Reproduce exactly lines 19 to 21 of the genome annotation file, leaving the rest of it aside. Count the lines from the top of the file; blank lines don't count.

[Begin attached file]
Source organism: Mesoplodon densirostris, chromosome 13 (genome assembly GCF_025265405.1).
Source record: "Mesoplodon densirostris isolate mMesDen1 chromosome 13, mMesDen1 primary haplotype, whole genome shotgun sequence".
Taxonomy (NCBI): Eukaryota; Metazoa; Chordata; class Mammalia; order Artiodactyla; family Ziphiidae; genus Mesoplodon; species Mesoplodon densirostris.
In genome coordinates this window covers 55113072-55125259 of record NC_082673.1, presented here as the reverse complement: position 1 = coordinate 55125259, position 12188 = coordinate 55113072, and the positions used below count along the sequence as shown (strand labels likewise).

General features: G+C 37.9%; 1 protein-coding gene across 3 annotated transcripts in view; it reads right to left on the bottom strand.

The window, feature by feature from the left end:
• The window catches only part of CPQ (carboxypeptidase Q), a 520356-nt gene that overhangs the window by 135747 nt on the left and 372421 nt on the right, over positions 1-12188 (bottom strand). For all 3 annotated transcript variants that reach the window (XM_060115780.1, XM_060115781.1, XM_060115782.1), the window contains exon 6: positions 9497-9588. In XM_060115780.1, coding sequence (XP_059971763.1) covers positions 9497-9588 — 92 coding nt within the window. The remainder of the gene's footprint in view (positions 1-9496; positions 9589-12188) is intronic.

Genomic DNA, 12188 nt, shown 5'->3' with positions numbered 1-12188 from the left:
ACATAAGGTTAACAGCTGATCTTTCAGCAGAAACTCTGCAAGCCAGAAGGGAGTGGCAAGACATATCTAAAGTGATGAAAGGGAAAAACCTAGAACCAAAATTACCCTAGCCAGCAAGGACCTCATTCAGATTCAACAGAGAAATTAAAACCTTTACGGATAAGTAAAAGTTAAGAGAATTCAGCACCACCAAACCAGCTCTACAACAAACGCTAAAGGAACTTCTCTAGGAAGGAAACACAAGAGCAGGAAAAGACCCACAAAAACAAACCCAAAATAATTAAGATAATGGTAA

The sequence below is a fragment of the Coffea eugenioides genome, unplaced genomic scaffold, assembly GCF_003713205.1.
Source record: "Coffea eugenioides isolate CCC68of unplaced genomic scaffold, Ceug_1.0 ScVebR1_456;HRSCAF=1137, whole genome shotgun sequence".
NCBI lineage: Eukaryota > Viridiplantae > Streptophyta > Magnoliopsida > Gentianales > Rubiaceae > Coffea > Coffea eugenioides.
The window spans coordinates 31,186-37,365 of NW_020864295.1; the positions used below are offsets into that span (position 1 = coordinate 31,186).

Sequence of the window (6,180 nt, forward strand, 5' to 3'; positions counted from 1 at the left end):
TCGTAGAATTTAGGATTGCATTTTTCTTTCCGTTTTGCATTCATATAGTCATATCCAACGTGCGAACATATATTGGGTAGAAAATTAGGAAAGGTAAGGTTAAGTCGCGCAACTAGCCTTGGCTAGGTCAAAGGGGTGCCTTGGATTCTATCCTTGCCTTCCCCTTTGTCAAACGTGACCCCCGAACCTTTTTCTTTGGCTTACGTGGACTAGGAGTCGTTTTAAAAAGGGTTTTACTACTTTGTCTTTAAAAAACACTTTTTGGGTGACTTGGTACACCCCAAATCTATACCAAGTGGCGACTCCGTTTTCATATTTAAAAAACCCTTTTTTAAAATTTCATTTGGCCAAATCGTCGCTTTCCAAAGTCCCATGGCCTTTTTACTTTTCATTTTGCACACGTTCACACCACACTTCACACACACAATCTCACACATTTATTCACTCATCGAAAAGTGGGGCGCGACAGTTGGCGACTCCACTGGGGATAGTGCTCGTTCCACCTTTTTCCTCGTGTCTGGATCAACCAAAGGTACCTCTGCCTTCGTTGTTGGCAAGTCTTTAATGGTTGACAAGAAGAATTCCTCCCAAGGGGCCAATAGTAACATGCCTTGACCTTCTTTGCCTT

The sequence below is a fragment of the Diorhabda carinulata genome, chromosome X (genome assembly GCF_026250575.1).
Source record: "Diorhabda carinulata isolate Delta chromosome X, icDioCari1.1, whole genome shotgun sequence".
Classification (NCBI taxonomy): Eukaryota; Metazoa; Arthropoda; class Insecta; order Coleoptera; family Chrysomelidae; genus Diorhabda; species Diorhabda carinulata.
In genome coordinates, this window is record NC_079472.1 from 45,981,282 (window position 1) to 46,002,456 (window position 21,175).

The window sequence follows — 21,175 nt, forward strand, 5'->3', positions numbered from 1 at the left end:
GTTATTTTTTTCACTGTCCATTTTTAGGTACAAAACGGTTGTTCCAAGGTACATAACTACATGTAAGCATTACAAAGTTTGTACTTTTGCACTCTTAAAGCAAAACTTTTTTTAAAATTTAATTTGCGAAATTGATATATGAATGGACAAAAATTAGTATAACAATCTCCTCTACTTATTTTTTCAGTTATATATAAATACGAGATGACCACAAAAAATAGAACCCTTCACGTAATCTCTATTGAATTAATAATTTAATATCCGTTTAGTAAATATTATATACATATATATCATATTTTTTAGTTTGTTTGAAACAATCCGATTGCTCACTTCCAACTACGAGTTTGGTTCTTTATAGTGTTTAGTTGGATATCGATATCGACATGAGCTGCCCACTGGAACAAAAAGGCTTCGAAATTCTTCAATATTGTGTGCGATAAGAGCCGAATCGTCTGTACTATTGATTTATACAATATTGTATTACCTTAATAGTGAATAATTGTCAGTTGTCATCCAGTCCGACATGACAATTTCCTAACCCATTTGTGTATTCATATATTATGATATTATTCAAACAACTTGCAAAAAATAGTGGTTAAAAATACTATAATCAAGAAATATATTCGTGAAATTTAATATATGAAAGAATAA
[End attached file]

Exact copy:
In genome coordinates, this window is record NC_079472.1 from 45,981,282 (window position 1) to 46,002,456 (window position 21,175).

The window sequence follows — 21,175 nt, forward strand, 5'->3', positions numbered from 1 at the left end:
GTTATTTTTTTCACTGTCCATTTTTAGGTACAAAACGGTTGTTCCAAGGTACATAACTACATGTAAGCATTACAAAGTTTGTACTTTTGCACTCTTAAAGCAAAACTTTTTTTAAAATTTAATTTGCGAAATTGATATATGAATGGACAAAAATTAGTATAACAATCTCCTCTACTTATTTTTTCAGTTATATATAAATACGAGATGACCACAAAAAATAGAACCCTTCACGTAATCTCTATTGAATTAATAATTTAATATCCGTTTAGTAAATATTATATACATATATATCATATTTTTTAGTTTGTTTGAAACAATCCGATTGCTCACTTCCAACTACGAGTTTGGTTCTTTATAGTGTTTAGTTGGATATCGATATCGACATGAGCTGCCCACTGGAACAAAAAGGCTTCGAAATTCTTCAATATTGTGTGCGATAAGAGCCGAATCGTCTGTACTATTGATTTATACAATATTGTATTACCTTAATAGTGAATAATTGTCAGTTGTCATCCAGTCCGACATGACAATTTCCTAACCCATTTGTGTATTCATATATTATGATATTATTCAAACAACTTGCAAAAAATAGTGGTTAAAAATACTATAATCAAGAAATATATTCGTGAAATTTAATATATGAAAGAATAA